Little is known about Clifford Ball. His brief career as a writer began in 1937. Ball, a devoted reader of Weird Tales since 1925, was deeply upset by the suicide of Robert E. Howard the previous year. Presumably Howard’s death motivated him to pen sword-and-sorcery stories of his own in an attempt to fill the void left by the departed master. “Duar the Accursed” appeared in the May of 1937 issue of Weird Tales, and the influence of Howard was readily apparent.

Ball wrote two more S&S tales, followed by three non-S&S fantasies, and then vanished back into the audience from which he’d arisen. A short bio from Weird Tales stated he worked all sorts of jobs, including ditch digger, factory worker, and barkeep. According to Wikipedia, he might have been born in 1896 and probably died in 1947. And that’s it. That’s all that seems to be known about one of the earliest S&S writers.

All Ball’s S&S tales take place in the same land of ancient kingdoms, beautiful queens, conniving wizards, and demonic powers. The use of the same place names and gods in all three make it seem as if he was beginning to develop a coherent setting, but with so few stories the world doesn’t get the chance to come fully to life. As with Henry Kuttner’s Atlantis setting, Ball’s was headed in the right direction but he didn’t get the chance to achieve it, and it’s a shame. There’s a creative exuberance to these stories that make me wish Ball had carried on.

“Duar the Accursed” features its titular protagonist, and on the surface he’s an easily recognizable Conan clone. What makes him different is his mysterious past — he has no memory before awaking on a battlefield some years ago. Since then he’s taken to a roving life, but one shadowed by dark omens, including a raven that dogged his pirate galley and earthquakes that leveled a kingdom he ruled.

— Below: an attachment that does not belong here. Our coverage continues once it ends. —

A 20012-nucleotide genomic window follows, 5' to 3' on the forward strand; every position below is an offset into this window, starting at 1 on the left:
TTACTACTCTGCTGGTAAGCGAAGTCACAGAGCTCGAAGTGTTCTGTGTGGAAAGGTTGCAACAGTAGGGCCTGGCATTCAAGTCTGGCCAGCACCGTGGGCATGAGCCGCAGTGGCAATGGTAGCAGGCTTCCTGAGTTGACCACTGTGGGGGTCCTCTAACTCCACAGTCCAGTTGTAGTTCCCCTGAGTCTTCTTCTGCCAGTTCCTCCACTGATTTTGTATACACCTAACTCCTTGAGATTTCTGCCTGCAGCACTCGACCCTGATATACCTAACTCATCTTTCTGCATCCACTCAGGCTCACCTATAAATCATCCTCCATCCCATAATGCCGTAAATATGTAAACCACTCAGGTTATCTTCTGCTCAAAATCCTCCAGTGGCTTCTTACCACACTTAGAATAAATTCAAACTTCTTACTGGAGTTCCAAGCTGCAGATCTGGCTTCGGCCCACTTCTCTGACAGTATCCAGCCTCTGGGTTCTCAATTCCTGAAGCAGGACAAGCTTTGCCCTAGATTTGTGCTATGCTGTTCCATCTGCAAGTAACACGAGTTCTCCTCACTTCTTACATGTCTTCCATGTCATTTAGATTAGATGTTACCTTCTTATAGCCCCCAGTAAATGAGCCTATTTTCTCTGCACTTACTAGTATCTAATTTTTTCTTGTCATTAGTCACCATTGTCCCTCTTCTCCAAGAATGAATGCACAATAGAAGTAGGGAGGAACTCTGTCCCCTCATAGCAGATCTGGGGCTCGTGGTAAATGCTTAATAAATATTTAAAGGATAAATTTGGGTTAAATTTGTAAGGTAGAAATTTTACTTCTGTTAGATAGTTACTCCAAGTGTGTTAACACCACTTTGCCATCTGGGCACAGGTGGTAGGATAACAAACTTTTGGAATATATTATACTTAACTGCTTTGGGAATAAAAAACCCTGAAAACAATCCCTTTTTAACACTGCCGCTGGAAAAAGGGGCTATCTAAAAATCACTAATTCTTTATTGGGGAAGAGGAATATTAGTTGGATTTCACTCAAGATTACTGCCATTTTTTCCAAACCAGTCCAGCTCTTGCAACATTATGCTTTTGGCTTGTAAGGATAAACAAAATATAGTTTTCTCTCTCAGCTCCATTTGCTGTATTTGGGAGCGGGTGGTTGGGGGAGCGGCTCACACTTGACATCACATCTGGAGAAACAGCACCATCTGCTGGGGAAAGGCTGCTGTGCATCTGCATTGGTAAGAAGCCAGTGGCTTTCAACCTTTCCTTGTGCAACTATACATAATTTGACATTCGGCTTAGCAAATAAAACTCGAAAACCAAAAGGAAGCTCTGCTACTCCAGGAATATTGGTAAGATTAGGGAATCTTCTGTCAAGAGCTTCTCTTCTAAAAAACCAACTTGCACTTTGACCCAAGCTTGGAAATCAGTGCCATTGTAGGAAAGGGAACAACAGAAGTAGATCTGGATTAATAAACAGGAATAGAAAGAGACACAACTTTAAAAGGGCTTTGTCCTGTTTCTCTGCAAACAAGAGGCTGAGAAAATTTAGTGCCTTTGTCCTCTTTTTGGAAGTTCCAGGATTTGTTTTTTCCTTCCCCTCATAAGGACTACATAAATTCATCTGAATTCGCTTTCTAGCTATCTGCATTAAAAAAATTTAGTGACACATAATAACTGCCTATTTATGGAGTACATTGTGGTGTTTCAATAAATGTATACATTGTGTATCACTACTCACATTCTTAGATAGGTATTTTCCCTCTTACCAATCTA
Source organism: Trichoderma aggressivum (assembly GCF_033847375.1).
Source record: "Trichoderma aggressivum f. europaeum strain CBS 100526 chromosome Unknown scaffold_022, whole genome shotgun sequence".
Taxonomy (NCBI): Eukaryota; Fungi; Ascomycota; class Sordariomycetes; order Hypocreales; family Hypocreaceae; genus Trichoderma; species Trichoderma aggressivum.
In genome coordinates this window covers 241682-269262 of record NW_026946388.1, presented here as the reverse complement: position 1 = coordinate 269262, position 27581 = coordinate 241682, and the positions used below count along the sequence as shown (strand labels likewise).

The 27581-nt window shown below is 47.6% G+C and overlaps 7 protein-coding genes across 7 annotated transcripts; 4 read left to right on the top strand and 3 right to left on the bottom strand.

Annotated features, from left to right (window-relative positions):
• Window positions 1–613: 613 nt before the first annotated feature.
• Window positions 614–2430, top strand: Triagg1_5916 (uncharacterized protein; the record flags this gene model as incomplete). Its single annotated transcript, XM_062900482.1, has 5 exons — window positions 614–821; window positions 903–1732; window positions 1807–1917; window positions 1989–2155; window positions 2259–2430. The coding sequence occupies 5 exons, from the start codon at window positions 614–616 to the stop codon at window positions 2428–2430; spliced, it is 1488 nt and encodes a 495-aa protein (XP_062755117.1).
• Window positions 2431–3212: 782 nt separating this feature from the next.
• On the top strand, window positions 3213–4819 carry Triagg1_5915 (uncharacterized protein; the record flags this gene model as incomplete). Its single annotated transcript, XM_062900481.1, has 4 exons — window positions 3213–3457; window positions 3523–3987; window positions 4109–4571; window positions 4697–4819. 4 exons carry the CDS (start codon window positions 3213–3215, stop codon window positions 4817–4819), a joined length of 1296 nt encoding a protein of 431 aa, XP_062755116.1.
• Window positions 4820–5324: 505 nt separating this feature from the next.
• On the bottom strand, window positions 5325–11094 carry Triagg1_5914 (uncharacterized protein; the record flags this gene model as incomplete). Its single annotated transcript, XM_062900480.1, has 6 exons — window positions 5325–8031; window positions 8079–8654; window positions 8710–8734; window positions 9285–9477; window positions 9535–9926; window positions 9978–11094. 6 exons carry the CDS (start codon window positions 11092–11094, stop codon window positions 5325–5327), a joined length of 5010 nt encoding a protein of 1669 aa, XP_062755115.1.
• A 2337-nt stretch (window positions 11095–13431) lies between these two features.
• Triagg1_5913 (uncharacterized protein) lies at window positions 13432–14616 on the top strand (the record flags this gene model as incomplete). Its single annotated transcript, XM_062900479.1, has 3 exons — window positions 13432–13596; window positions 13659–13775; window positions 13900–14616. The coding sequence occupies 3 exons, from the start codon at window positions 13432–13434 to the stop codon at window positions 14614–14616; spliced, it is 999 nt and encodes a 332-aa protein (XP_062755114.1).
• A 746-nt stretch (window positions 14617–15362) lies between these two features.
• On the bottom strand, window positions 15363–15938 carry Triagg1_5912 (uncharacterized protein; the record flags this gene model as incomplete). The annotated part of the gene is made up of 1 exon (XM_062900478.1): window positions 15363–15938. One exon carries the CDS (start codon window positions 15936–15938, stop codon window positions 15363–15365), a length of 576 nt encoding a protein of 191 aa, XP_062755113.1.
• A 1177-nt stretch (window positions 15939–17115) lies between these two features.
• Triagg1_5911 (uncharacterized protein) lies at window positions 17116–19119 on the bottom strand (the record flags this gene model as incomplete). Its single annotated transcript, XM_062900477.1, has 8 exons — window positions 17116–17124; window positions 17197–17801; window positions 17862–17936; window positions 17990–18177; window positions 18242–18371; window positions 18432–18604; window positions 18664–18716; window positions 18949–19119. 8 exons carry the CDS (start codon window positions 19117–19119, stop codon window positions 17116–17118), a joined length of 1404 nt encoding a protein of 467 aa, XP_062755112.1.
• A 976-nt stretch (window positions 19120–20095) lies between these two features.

As the story begins he’s been captured by Queen Nione of Ygoth. He has come to her land to steal the fabled Rose of Gaon — “a jewel magnificent in size and beauty” — from the Black Tower. The tower, while housing the gem, also serves as the place of punishment for citizens guilty of crimes too horrendous to allow for a clean death. They are marched in and left to powers unknown for the execution of their sentences. Needless to say, though by unexpected means, Duar manages to escape his imprisonment and makes for the Rose of Gaon, by way of the Queen’s bedchamber.

Read More »


Even More Metal on Metal: Swords of Steel Volume III

Tuesday, May 23rd, 2017 | Posted by Fletcher Vredenburgh

For the third time in two years, Dave Ritzlin has gathered metal musicians and gotoie_2311445pWjU2VwKten them to turn their talents toward full-throttle swords & sorcery. (My reviews of the previous two volumes are here and here). Unlike last year’s installment, which too often wandered astray, the brand new Swords of Steel Volume III is almost all S&S. Serious, skull-splitting, blood-spilling, adrenaline-pumping S&S.

Following a short introduction by Mark “The Shark” Shelton (Manilla Road/Hellwell/Riddlemaster), the book kicks off with its best story — “Thannhausefeer’s Guest” by Howie K. Bentley (Cauldron Born/Briton Rites). I didn’t like his story “All Will Be Righted on Samhain” in the first collection, but I did like his “The Heart of the Betrayer” in the second.

The sole survivor of a ship sunk by enemy attack washes ashore, unconscious and suffering from amnesia, on a lonely island. When he first awakes, a woman in white whose name flickers at the edge of his memory, walks the beach beside him and tells him what he must do:

Rolling his head to one side, he glanced at her, his vision wavering in and out. Flaxen hair framed her pale-skinned classic beauty with high cheek bones and full red lips that seemed to have never smiled. Her icy blue eyes looked through him upon dim netherworld vistas far beyond the realm of man. She appeared familiar, but he didn’t know who she was. They had walked for only a moment when she languorously raised her right arm and pointed to the colossal citadel at the top of the hill in the distance. “You must go there,” she said in the monotone of a black lotus dreamer.